The Civilian Complaint Review Board says too many police officers are conducting searches and entering homes without just cause. But a top police union is battling back against the Board's Chairman. NY1's Lori Chung has the story.

"It's a very serious problem because of the major invasion of privacy," said CCRB Chairman Richard Emery.

The city's Civilian Complaint Review Board outlining its report finding dozens of instances of NYPD officers entering homes and conducting searches illegally.

"Cases where the officers  claimed they had consent to enter and the consent was coerced, they intimidated people to let them in, there are number of cases where they chase people from the street," Emery said.

The CCRB says it substantiated 180 complaints from people who said police unlawfully entered their homes. Including 19 instances of officers using threats or physical force to get in, and 94 cases that led to an arrest or summons.

The CCRB Chairman says many times officers entered homes without warrants, not understanding what the law calls "exigent and emergency circumstances" to do so.

"It's a difficult training issue because the law is sometimes very complicated," Emery said.

But, the head of the Sergeants Benevolent Association says any problems are likely isolated.

"You know we have layers of supervision, we have to deal with the District Attorney's office, we also have a legal bureau that we run things by," said SBA President Ed Mullins.

Mullins says he takes issue — not so much with the report — but with the agency and the man behind it.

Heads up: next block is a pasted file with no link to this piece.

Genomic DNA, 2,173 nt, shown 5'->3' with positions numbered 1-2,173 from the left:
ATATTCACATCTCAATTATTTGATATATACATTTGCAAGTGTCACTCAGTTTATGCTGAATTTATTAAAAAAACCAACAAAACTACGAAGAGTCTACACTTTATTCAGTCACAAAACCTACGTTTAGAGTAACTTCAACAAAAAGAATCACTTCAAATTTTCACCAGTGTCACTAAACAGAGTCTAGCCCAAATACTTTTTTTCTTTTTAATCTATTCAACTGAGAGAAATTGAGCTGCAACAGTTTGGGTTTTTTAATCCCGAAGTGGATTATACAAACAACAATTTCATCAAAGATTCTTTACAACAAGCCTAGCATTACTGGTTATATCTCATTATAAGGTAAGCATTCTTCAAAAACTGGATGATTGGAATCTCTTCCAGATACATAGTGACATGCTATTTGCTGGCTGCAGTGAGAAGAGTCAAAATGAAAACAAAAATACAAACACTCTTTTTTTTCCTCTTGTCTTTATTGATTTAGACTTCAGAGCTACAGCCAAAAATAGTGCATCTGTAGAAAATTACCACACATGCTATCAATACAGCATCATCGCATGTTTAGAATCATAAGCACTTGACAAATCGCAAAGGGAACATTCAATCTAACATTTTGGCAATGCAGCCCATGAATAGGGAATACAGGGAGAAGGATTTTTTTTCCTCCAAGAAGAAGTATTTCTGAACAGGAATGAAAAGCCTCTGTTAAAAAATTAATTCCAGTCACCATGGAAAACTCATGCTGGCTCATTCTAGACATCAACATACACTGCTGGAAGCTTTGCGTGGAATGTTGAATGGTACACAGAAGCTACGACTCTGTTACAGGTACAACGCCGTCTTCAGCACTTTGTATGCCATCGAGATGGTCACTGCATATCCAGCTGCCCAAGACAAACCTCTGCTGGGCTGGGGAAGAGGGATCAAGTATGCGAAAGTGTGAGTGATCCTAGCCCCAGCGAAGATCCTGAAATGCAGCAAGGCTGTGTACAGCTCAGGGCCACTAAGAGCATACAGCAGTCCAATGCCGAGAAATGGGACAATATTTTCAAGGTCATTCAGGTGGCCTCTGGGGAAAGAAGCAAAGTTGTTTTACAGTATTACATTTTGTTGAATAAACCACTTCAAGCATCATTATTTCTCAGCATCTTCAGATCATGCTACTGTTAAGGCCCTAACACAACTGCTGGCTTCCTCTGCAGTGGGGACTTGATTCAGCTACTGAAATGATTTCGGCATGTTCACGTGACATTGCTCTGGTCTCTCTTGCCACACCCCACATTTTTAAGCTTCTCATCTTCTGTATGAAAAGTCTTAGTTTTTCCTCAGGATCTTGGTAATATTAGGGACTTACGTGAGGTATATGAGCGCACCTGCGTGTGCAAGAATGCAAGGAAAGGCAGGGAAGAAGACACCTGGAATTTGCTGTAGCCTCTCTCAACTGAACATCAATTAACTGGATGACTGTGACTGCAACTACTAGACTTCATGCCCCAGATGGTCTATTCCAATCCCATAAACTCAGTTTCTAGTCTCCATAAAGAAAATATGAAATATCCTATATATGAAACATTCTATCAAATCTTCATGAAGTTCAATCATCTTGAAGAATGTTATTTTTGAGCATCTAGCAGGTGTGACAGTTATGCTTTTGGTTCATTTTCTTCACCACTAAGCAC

Mullins slammed Emery for his private law firm's role in a suit against the city on behalf of a former CCRB plaintiff. And a week ago he called for Emery's dismissal for his comments about police unions.

"The biggest problem is CCRB is no longer credible, Richard Emery's integrity has been compromised and I really can't put any faith in that report," Mullins said.

Emery says the issue is a red herring that has been addressed by conflict of interest board rules — the agency's attention is now on urging the NYPD to make corrections.

"These findings in this report are well documented and they are open to anybody's scrutiny," Emery said.

Emery says most police searches are done legally. The NYPD says there were 15,000 search entries done during the study period and that the CCRB's findings represent one tenth of one percent of that number. 

But police brass are looking at the report.  The CCRB is recommending body cameras and more training for officers.